In order to address global climate change, the U.S. Renewable Fuel Standard (RFS) aims to increase the use of biofuel in order to reduce greenhouse gas emissions. According to a new study by Tyler Lark of UW-Madison and co-authors, including several members of Grassland 2.0, the RFS may have missed the mark in reducing emissions – in fact, the greenhouse gases produced consequentially negate any advantages of corn ethanol over gasoline. Why? The RFS policy makers did not predict the full-scale impacts of the land use change that would result from its implementation – mainly more corn and less pasture.
“Any time you drive up demand for commodity crops like corn and soybeans, you’re going to stimulate more of those crops on our landscapes,” says Lark. “Alternatively, policies that support grassland-based agriculture could help sustain our rural economies while also enhancing carbon sequestration, water quality, and wildlife habitat.”
Using empirical and explanatory modeling, the study found that during the first eight years of the policy’s implementation (2008 to 2016), the RFS led to a 31 percent increase in corn prices. This increase spilled over to other crops, driving a 19 percent increase in soybean prices and a 20 percent increase in wheat prices. The result? Incentives to plant more corn, to grow more continuous corn, and to devote more land to cropland. RFS incentivized corn and disincentivized grasslands, such as land enrolled in the Conservation Reserve Program (CRP) and pasture.
The increase in corn production correlated with a 3-8 percent increase in annual fertilizer use, which, in turn, increased water pollutants by 3-5 percent. As Virginia Gewin points out in her recent piece in Civil Eats, the transition to more corn and less grassland also means less carbon storage on the landscape. Research from Grassland 2.0 has demonstrated that grassland and well-managed pasture store more carbon than annual row crops, thereby helping to mitigate climate change.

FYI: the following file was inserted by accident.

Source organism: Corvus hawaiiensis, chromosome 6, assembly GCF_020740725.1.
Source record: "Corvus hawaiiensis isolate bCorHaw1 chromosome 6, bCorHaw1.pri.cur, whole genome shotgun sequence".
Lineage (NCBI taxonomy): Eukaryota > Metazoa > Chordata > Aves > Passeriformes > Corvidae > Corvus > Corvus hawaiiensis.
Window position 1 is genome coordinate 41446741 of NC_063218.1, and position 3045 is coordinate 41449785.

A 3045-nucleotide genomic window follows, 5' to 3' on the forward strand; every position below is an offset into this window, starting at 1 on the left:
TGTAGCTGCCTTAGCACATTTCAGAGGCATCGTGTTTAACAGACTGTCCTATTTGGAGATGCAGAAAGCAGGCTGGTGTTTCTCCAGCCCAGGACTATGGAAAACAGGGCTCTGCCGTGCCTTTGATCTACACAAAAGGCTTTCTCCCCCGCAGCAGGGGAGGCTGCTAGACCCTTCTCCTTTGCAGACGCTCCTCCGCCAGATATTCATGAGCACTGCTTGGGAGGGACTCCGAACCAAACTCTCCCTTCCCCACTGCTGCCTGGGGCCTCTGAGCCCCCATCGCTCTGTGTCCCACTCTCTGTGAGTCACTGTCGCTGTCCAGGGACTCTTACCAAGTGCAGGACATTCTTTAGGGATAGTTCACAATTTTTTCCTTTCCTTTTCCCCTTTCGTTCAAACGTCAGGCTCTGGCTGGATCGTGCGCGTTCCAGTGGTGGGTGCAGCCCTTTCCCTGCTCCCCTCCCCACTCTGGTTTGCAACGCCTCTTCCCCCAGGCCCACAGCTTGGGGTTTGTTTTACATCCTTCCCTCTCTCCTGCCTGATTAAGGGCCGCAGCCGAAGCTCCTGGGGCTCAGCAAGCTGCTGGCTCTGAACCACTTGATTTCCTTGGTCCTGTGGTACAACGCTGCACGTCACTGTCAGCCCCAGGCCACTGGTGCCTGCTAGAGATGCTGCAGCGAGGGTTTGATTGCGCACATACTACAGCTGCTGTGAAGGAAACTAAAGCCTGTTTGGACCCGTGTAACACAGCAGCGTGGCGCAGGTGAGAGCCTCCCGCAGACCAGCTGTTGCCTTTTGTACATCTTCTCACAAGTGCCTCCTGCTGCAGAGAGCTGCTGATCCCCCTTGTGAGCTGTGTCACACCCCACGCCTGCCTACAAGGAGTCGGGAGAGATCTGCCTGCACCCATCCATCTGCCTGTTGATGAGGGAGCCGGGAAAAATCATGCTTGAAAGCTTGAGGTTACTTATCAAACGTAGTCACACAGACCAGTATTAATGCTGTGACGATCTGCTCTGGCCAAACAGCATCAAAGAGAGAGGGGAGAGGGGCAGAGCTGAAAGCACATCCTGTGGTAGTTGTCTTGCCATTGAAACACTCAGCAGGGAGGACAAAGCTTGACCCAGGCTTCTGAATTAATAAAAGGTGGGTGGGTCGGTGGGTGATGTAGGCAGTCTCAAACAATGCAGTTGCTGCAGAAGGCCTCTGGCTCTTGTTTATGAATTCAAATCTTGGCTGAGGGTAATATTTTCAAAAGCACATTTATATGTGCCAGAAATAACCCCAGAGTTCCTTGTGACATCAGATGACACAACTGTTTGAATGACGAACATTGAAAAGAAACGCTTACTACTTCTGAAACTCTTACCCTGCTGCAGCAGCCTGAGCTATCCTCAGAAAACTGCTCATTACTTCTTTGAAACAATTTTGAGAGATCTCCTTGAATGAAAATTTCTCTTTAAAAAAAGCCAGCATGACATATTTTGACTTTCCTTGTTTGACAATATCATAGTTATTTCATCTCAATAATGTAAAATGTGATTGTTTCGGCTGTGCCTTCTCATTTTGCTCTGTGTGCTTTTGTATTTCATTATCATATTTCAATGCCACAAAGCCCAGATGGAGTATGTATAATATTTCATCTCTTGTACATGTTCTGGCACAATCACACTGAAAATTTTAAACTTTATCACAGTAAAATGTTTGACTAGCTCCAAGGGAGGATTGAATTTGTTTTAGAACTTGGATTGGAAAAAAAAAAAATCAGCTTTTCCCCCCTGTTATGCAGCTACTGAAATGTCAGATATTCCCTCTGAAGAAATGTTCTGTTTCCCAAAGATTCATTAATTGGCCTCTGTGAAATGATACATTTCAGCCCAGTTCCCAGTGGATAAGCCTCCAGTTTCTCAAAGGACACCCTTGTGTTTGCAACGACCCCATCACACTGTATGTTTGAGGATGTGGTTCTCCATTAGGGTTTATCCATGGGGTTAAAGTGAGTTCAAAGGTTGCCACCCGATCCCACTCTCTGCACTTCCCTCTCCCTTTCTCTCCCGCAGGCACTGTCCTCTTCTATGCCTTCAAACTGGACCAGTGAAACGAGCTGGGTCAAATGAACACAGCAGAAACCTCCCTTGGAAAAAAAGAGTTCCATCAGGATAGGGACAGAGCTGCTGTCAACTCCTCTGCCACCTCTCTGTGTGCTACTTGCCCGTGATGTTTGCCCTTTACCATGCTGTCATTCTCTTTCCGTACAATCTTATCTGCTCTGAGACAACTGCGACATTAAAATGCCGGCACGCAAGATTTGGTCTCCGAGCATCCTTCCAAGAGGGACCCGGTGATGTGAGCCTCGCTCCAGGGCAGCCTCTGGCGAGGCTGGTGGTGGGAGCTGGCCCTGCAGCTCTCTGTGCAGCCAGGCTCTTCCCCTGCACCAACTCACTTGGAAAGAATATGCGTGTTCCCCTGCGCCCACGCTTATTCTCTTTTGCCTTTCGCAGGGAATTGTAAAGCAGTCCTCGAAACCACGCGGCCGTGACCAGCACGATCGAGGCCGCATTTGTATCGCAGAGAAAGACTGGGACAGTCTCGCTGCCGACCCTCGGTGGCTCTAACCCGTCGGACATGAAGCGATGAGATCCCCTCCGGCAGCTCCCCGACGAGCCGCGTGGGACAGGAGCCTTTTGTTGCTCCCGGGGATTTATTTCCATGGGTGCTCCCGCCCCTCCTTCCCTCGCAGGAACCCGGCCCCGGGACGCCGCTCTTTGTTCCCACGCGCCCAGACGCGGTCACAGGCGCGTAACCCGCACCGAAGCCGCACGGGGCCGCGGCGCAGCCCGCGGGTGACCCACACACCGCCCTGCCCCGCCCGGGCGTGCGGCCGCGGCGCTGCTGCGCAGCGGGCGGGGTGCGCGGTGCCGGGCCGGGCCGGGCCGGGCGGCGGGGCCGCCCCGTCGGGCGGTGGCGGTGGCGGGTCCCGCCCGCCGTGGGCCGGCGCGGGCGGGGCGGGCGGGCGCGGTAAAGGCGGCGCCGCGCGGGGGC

“One of the main arguments for the RFS at its inception was its potential to reduce greenhouse gas emissions,” notes Eric Booth, an Associate Scientists and Lecturer at UW-Madison. Booth is a co-author on the paper and a member of the grassland modeling team of Grassland 2.0. “Unfortunately, as some initial critics suspected, the conversion of grassland to cropland spurred by the RFS led to more soil carbon loss and additional corn acres requiring high levels of nitrogen fertilizer released even more greenhouse gases. On top of that, land converted to crops, which tended to be more marginal, is much more susceptible to erosion and nutrient loss. Our models, grounded in real-world observations, were able to capture these important processes,” notes Booth.
These findings add to the discussion over the types of public policy needed to support our food, energy and water needs and provides critical evidence that policy incentivizing perennial grassland such as well-managed pasture can be a critical step to reducing greenhouse gases while meeting those needs.
These findings are timely as the Environmental Protection Agency (EPA) will propose updated RFS requirements in May. As Lark notes, “decisions made this year have the potential to impact our climate and landscape for decades to come.”